How to Get Better Sleep: 6 Habits That Are Disrupting Your Sleep CycleArticle posted in: Lifestyle
You know to pass on a late-night latte if you have any intention of falling asleep at a reasonable time. You’re also pretty good about limiting yourself to one episode on Netflix, instead of binge-watching into the wee hours of the night. However, what you may not realize is that there are plenty of other sneaky habits in your nighttime routine that could be standing in the way of restful sleep.
A consistent sleep schedule and getting good sleep is important for lots of reasons: According to the Office of Disease Prevention and Health Promotion, it helps to keep your body healthy and mind refreshed. It improves mood, reduces stress and decreases your risk for health issues like diabetes and heart disease. Plus, it can even help you keep your weight loss on track. To get the most out of your shuteye, make sure you avoid these six sleep-sabotaging habits!
1. You Facebook before bed.
You intend a quick check but end up in a rabbit hole of posts and pictures. Not only will you lose much-needed sleep to endless scrolling but the mere act of tapping through your smartphone to scan social media or logging onto your laptop to send a late-night email keeps your brain on high alert and your body wide-awake. Plus, the light from the screen may also hinder the production of melatonin, a hormone that helps you get a more restful sleep. “Blue light can also reduce the amount of time you spend in slow-wave and rapid-eye movement (REM) sleep, two stages of the sleep cycle that are vital for cognitive functioning,” says the National Sleep Foundation.
Reduce your screen time by unplugging from all electronics at least an hour before bed—including the TV. According to the National Sleep Foundation, “The hour before bed should consist of relaxing activities that don’t involve devices with screens.
2. You skip your workout.
Regular physical activity not only helps you fall asleep more quickly but it also plunges you into deeper slumber for a longer period of time. According to Sleep.org, “People who get the recommended amount of exercise are 65 percent less likely to feel drowsy during the day. That may be because exercisers fall asleep faster, sleep longer, and have higher-quality shut-eye than non-exercisers.”
One very important caveat: don’t work up a sweat too close to bedtime. Intense exercise can raise your core body temperature and trigger the release of hormones that make it harder to unwind and drift off to dreamland, says The Better Sleep Council. Save the heavy-duty exercise for at least four hours before bed; closer to snooze-time, stick to yoga or stretching.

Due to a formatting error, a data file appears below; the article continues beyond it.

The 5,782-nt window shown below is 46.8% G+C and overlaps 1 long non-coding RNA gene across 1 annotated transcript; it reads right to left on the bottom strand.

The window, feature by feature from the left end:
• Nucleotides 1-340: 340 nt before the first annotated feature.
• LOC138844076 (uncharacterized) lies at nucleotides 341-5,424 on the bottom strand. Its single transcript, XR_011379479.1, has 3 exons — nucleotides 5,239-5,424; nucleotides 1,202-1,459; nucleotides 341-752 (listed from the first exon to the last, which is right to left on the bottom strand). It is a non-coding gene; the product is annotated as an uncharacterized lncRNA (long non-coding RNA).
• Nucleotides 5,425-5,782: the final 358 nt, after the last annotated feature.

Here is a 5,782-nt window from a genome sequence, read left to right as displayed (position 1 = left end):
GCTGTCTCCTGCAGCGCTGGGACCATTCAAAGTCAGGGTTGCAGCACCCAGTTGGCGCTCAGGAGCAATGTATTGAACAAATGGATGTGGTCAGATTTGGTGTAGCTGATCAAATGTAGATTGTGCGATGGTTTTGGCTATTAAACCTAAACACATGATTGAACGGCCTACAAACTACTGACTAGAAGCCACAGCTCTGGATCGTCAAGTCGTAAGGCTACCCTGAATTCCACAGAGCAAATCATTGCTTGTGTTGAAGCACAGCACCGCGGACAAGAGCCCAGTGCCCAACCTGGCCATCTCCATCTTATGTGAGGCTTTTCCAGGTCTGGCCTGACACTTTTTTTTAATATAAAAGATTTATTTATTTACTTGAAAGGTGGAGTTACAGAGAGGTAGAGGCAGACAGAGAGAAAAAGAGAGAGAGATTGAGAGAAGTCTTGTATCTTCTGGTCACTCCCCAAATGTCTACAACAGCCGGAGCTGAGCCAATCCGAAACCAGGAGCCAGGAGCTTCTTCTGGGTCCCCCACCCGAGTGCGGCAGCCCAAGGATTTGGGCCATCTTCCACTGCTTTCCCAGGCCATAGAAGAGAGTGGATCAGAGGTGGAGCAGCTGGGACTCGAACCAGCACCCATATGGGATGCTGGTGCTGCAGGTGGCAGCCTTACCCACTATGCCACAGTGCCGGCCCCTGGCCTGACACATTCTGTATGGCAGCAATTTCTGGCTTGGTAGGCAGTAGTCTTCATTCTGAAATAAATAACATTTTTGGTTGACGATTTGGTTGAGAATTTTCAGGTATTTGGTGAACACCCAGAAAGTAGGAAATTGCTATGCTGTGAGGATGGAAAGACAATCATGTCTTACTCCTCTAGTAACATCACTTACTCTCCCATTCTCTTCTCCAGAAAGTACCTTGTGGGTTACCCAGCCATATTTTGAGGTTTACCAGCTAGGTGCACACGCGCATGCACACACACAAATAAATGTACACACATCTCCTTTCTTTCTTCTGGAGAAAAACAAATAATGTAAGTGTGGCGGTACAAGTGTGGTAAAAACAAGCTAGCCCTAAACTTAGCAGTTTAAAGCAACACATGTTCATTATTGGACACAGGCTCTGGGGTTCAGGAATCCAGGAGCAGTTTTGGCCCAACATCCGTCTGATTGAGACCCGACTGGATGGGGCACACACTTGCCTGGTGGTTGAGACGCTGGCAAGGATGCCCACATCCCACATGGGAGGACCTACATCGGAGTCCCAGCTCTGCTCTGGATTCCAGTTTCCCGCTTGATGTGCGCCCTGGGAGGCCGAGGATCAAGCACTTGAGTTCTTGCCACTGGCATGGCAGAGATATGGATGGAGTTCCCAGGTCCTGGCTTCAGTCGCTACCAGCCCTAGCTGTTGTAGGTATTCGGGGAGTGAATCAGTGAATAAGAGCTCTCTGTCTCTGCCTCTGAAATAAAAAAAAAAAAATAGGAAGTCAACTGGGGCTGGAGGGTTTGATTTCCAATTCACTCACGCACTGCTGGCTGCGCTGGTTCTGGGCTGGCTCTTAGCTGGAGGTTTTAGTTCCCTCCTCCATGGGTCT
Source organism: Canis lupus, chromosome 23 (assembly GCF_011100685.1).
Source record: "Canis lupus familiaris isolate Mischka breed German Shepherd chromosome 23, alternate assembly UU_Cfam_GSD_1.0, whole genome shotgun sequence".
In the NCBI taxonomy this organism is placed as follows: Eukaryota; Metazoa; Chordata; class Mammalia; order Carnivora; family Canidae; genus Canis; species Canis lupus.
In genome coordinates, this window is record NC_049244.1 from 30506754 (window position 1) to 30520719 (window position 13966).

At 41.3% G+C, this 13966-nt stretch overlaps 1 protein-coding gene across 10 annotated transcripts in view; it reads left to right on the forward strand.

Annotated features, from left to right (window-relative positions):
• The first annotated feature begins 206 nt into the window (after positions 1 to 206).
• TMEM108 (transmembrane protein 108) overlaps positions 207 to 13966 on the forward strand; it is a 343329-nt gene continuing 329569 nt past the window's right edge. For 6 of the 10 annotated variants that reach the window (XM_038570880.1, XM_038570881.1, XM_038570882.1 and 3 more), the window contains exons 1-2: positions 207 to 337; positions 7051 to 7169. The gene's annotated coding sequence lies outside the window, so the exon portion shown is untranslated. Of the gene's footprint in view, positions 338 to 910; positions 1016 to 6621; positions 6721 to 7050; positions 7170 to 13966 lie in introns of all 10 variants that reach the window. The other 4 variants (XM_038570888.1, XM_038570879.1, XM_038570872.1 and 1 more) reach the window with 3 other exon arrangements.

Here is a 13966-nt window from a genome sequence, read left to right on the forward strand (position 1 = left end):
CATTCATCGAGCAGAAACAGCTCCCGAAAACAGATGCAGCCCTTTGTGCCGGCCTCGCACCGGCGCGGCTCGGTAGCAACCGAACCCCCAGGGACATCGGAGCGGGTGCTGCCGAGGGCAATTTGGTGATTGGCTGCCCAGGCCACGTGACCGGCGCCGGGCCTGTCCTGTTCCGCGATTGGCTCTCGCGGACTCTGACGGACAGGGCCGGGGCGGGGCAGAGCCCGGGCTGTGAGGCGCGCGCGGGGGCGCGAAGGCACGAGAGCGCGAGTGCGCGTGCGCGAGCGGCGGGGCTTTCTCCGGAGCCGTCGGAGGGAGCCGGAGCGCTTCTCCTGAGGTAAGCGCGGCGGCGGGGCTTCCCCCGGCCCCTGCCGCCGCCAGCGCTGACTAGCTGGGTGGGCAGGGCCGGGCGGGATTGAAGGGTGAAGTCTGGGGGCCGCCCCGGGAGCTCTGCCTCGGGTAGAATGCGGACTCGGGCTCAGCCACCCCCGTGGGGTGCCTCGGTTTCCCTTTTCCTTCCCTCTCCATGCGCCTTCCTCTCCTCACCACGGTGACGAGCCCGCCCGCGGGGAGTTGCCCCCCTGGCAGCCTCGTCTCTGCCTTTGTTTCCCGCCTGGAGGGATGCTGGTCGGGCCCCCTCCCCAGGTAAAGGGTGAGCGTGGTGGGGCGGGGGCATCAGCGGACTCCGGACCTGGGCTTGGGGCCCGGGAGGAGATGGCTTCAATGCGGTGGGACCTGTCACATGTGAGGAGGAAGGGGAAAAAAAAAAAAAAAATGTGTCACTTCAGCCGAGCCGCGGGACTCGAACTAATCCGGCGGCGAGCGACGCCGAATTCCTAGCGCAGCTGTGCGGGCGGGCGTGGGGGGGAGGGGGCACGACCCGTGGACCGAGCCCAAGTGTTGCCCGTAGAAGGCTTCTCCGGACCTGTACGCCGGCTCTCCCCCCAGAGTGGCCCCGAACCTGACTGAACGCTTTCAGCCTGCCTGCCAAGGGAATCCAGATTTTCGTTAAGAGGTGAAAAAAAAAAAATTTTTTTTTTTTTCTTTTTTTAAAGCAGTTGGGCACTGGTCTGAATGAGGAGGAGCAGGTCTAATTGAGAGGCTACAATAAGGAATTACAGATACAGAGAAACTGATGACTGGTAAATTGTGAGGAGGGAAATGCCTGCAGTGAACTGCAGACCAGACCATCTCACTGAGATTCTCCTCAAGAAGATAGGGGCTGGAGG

3. You eat dinner late.
Sometimes you can’t help it: a never-ending work meeting, unexpected traffic or extra innings at your kid’s baseball game may set your evening meal back. Eating a big dinner right before bed could leave you tossing and turning with indigestion and heartburn as your body works to digest your food—particularly if it’s heavy or spicy, says the National Sleep Foundation. Ideally, The Better Sleep Council recommends trying to eat two to three hours before you go bed. If unforeseen circumstances delay dinner, keep your last meal light.
4. You sleep in on weekends.
Grabbing extra ZZZ’s certainly seems like a smart idea. However, doing so may actually mess with your sleep cycle. Of all the advice you hear and read, the most important is to stick to a sleep schedule. That means going to bed the same time every night and getting up the same hour every morning—even on weekends. “Being consistent reinforces your body’s sleep-wake cycle,” says Mayo Clinic. So, how much sleep do you really need? The National Sleep Foundation recommends seven to nine hours each night for adults and seven to eight hours for older adults (65 or older).
5. You sip a nightcap with the evening news.
Alcohol may make you tired, but a glass or two of wine won’t help you sleep soundly. The effects of alcohol on sleep are well known. Research shows that drinking alcohol before bed keeps you from reaching the deep, restorative stages of sleep, says TheSleepDoctor.com. Instead, patterns will more closely resemble a resting state, resulting in waking up tired and bleary-eyed. TheSleepDoctor.com recommends avoiding alcohol within three hours of bedtime.
6. You lay awake in bed.
You fluff and re-fluff your pillow, adjust and readjust your blankets and get all kinds of frustrated. If this happens a lot, you may start to associate your bed with anxiety and not being asleep. “It helps to have a healthy mental connection between being in bed and actually being asleep. For that reason, if after 20 minutes you haven’t gotten to sleep, get up and stretch, read, or do something else calming in low light before trying to fall asleep again.” says the National Sleep Foundation.